Thursday, 27 August 2009


My vacation in Greece did not go exactly as planned (that’s the least you can say)…

I’m having a really wonderful time. I will not deny that. I’ve been going to the beach every single day. I just love the sound of the waves, the sea breeze, enjoying a good book and checking out gorgeous guys with tiny swim trunks. I’ve been enjoying the company of close old friends as well. I’ve come to the conclusion that you do not have to see some people often to consider them a valuable friend. You might have months or even years to see someone, but after a few minutes of catching up, it’s like all that time did not pass. I’ve been blessed to have friends like that…

However, something happened that made this visit to my hometown slightly different.

I came out to my father two days ago. For some, this might not sound that important but to me it is. Others might say that I should have done that ages ago, since I’m now almost thirty, but some things take time. My mother had hinted in the past that she knows but we hadn’t openly talked about it until now. My father’s first reaction was not that good, but not that bad either. He is in his 60s, coming from a small town,he's educated, but he doesn’t know any gay people. The only gay person he knows is a cousin of his, now in his 70s, who’s a bit miserable, living on his own, not being able to stand his loneliness and desperation.

So, my father made me sit with him on the kitchen table and started his speech. In a nutshell, he told me that being gay was a one way route to loneliness and depression. That gay people are people mostly without morality or dignity, which live a life full of shame of being gay and end up without the support of friends or relatives. He then continued presenting me examples of gay people (from the news) that committed suicide or were brutally numbered as acts of homophobia or ended up being gigolos / prostitutes… Then, he started wondering what he did wrong as a parent and finished his speech telling me that I can change if I want to and I should try to change (yes, like hanging a shirt)…

I did try to reason with him in many occasions and tried to tell him where he was wrong (I think there’s no need to explain why and where - right?). He didn’t listen to me or wanted to listen to me, so I let him continue. When he finished, we kept on with our lives as normal, until today the subject was not brought up again. I’ve decided to let him get a bit more accustomed to the idea and then I might try to ‘educate’ him a bit.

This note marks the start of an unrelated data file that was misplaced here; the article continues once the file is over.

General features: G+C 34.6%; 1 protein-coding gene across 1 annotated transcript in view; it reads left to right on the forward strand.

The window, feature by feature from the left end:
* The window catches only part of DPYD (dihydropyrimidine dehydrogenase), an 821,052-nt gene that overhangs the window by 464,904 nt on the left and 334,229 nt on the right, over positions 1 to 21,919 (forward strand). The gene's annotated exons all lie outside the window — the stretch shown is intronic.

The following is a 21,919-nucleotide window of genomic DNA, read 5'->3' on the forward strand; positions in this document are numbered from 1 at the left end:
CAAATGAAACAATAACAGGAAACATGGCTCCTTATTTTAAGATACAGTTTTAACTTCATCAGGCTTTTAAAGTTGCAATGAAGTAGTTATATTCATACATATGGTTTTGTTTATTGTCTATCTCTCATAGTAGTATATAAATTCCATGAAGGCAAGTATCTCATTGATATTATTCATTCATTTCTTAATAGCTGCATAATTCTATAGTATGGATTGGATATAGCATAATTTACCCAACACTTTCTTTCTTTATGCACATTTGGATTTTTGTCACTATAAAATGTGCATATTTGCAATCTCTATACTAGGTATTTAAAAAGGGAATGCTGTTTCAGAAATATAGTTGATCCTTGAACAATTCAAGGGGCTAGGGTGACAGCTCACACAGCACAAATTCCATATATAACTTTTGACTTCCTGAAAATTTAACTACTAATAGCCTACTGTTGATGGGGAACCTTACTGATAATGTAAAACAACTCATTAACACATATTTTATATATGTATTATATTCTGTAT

The thing is that I understand that he is trying to be protective and he’s being a bit unreasonable without fault of his own. He doesn’t know any gay people and how being gay can lead you to a healthy life style (you know what I mean). He’s worried mostly of what might happen to me when they are not around to protect me. His main concern is my future and what I will do when I'm old. He kept on talking about old age, loneliness and depression. I can not be angry with him of course. I’ve decided to stand up for what I believe.

It could be my fault that we hadn’t had that discussion ages ago. It’s now my obligation to talk to him about me and my life and show him things, in due time, that he is not familiar with…This talk of course is not over… I have a lot of things to talk about with him...

I'm really fortunate though that I have the support of my brother. He's probably the one that can calm and reason with them and I know that he will talk to them in due time on my behalf.

Overall, I am happy I came out to them. Relieved and I know that the awkwardness will pass eventually...


  1. Way to go! Talking to your Dad must have been hard; the conversation with my Dad went the same exact way. So now I feel that living a great life is the best way to prove him wrong.

  2. Congratulations. I'm almost 25 and still haven't had that conversation with my parents.

  3. Well done. It´s a very brave thing to do and it´s never easy.

    It sounds like you´ve taken his reaction ok which is good; I can´t think of anyone who´s related a coming out tale like this to me that had their parents jumping for joy, mine included. My dad thought I wanted to be a woman.

    StevieB has it right; live your life as a good and worthwhile person and you will make him understand gay does not have to equate to sad or lonely. x

  4. Thank you for the comments and encouraging words. It feels so much better knowing other people that have been through the same thing (and actually survived the experience).

    I'm still in Greece at the moment. I'll post something new later on...

  5. it makes me sad that people/parents still think things like "being gay means you will be old and lonely." you can be depressed, old and lonely EVEN if you are straight. there are no guarantees in live, either way.

    agreed with dyl above; coming out is a tough process and very brave of you. have faith and your dad will come around. once he realizes that you are still the same "you", he'll get it. it just might take some time. for me, i was fortunate that my older brother came out years ahead of me and went thru the learning curve with my parents. when i came out, they just had to come to terms with the fact that not all gay people are the same or like the same things.

    hang in there1